Deutsch Bank National Trust Company Was Crushed in Texas in 2015. Why isn’t anyone listening?

When a judge looks carefully at the record, the bank loses. The use of Deutsch’s name in the style of the case still shows that Judges are considering the Plaintiff to be the named “Trustee” instead of the named (or named, which is frequently the case) Trust. In fact the Trustee has nothing to do with foreclosures. In this case the Judge wrote the following:

“Judgment (for the homeowner for declaratory relief) was based on findings and conclusions that Deutsche Bank had failed to prove chain of title back to the original lender, now defunct. The sole proof on which the bank relied — a purported assignment from “MERS as nominee for the lender, its successors and assigns” — was held void, because the assignor did not exist when the document was signed.

“Deutsche Bank’s first argument is based on a misrepresentation of the trial record. [i.e. the lawyers were lying to the court about what was in the trial record].

“The Burkes argued that the stamp block containing the Cathy Powers signature was not a part of the Note as originally executed, and instead offered a copy of the unindorsed Note as one of their own exhibits,

“This absence of documentary proof mirrors the lack of any testimonial evidence of holder status. Given its utter failure of proof, Deutsche Bank’s continuing assertion of a right to foreclose as holder of the Note is not just groundless, it is frivolous. On this trial record the current holder of the Burke Note remains a mystery.

“Deutsche Bank introduced no proof whatever of a prior transaction by which it acquired any rights in the Note. Absent such proof, L’Amoreaux is not controlling. Here MERS was acting on behalf of a defunct entity (IndyMac Bank), and its purported assignment was therefore void and invalid under the Texas common law of assignments, as explained below.

“There is simply no proof of an existing assignor with an existing right in the property capable of being assigned in 2011. It is undisputed that Indy-Mac Bank had been “dead” since 2008, several years prior to the 2011 assignment. (P. Ex. 6, at p. 1). Thus, any post-mortem transaction by that entity would be a nullity under Pool v. Sneed.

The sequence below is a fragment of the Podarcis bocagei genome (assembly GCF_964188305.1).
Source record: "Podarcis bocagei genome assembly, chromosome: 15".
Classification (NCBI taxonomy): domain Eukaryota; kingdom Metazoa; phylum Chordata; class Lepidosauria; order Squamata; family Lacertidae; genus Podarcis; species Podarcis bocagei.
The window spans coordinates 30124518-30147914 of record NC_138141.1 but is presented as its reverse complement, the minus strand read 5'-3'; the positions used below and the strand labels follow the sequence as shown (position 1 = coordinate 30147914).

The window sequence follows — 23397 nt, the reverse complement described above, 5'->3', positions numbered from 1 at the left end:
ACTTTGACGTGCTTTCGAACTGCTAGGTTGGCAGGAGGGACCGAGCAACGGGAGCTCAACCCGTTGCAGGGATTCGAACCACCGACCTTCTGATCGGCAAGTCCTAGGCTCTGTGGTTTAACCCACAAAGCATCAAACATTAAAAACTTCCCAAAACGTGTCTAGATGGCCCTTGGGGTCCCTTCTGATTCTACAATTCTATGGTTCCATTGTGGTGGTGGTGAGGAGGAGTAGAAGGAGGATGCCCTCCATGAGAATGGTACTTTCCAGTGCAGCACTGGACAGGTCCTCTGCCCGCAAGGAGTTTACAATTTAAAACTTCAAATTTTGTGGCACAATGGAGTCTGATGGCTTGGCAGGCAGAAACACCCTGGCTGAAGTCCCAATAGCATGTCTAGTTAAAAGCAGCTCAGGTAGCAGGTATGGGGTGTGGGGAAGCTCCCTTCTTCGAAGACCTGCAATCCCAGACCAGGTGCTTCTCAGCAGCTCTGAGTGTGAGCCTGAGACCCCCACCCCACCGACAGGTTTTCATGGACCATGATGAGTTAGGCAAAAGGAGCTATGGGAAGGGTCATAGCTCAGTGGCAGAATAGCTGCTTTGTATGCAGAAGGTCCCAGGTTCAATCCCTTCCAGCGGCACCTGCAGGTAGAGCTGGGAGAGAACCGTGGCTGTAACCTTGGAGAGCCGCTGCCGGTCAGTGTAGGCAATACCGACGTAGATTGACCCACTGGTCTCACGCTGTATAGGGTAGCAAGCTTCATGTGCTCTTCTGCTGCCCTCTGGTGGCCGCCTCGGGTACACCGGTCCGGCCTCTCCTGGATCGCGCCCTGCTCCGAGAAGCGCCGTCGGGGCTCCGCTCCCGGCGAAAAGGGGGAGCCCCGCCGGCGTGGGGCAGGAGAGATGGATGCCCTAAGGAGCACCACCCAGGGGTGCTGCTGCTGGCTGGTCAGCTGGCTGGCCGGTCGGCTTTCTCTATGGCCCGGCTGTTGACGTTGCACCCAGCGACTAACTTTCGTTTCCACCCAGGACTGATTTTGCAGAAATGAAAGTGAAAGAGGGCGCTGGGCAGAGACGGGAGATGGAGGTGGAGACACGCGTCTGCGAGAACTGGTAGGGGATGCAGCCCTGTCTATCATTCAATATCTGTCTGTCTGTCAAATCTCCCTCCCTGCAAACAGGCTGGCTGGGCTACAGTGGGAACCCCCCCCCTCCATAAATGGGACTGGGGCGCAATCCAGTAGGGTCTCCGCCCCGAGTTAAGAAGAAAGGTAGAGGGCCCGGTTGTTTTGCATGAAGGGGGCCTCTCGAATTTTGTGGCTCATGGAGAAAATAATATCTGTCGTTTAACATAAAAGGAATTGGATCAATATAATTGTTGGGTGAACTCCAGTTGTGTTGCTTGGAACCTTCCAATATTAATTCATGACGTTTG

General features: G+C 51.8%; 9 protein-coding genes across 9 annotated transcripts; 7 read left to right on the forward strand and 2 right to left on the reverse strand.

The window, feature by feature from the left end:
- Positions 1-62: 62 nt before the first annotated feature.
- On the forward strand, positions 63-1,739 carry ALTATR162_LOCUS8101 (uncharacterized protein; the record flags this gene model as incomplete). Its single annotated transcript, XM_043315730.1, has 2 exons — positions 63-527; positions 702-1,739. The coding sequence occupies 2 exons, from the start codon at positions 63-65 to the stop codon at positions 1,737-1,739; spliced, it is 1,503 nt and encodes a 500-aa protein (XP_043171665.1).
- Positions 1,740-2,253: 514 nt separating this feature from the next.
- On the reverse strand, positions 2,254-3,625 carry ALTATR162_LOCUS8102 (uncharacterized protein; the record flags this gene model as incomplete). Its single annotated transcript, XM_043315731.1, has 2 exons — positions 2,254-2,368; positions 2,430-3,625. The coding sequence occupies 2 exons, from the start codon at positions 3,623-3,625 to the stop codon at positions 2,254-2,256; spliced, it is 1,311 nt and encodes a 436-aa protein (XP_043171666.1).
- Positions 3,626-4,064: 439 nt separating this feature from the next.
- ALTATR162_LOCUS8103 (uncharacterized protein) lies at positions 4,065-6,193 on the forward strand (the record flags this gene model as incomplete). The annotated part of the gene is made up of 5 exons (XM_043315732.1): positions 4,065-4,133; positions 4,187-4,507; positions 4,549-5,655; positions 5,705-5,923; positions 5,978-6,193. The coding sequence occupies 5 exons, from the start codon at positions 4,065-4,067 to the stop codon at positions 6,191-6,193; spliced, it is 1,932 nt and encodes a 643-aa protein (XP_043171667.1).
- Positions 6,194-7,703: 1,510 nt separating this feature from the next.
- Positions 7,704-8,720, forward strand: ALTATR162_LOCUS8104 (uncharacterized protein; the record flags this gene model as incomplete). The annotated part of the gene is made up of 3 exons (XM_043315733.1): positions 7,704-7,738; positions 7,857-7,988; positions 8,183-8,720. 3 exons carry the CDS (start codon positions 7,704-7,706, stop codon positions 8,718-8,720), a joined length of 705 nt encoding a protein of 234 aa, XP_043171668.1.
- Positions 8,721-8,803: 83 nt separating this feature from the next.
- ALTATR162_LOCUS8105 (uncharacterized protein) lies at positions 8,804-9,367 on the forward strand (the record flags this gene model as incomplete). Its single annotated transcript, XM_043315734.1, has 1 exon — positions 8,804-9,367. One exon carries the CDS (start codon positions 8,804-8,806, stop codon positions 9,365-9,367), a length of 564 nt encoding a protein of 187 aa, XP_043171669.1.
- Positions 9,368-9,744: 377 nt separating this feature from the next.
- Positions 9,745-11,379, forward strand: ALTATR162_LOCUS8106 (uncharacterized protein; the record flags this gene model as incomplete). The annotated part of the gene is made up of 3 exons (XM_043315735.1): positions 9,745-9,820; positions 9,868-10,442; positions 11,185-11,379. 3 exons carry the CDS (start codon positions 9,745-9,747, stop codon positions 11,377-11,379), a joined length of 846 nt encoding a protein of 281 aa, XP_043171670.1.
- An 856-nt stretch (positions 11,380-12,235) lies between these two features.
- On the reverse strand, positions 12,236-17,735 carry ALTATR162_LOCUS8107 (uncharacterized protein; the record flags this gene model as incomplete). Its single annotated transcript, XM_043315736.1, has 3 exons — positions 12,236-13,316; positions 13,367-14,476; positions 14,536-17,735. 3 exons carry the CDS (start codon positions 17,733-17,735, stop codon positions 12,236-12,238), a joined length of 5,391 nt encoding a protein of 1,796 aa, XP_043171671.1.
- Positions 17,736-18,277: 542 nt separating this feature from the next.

“In sum, L’Amoreaux does not undermine this court’s judgment in favor of the Burkes because (1) there is no record evidence of a prior assignment of the lender’s interest in the Note or Deed of Trust, (2) there is no record evidence that any purported assignor existed at the time of the 2011 assignment; and (3) there is no record evidence of a principal/agency relationship between MERS and any “successor or assign” of the lender when the assignment was executed.

“Deutsche Bank’s third argument is a red herring

“a homeowner is allowed “to challenge the chain of assignments by which a party claims a right to foreclose….” Id. at 224. It is true that in Texas an obligor cannot defend against an assignee’s efforts to enforce the obligation on a ground that merely renders the assignment “voidable at the election of the assignor,” such as a fraudulent signature by an unauthorized corporate agent. Id. at 225. The problem here is not a voidable defect that a defrauded assignor might choose to disregard — it is the absence of a valid assignor (i.e. a real entity owning the right to be assigned) in the first place. Cf. L’Amoreaux v. Wells Fargo Bank, N.A., 755 F.3d 748, 750 (5th Cir.2014) (considering homeowner’s challenge to validity of MERS assignment on its merits, implicitly rejecting bank’s “voidable” argument).

“A court’s primary duty in construing a written contract is to ascertain the true intention of the parties as expressed in the language of the document itself. Coker v. Coker, 650 S.W.2d 391, 393 (Tex.1983). In this document, the name of the assignor, “Mortgage Electronic Registration Systems, Inc.” appears three (3) times — in the body of the assignment, above the signature line, and in the corporate acknowledgement. Each time, MERS’s name is immediately followed by the phrase “as nominee for” the lender, IndyMac Bank, its successor and assigns. P. Ex. 2. Nowhere does this document hint that MERS intended to convey its own rights,[8] or that it was acting as principal rather than as agent for other entities.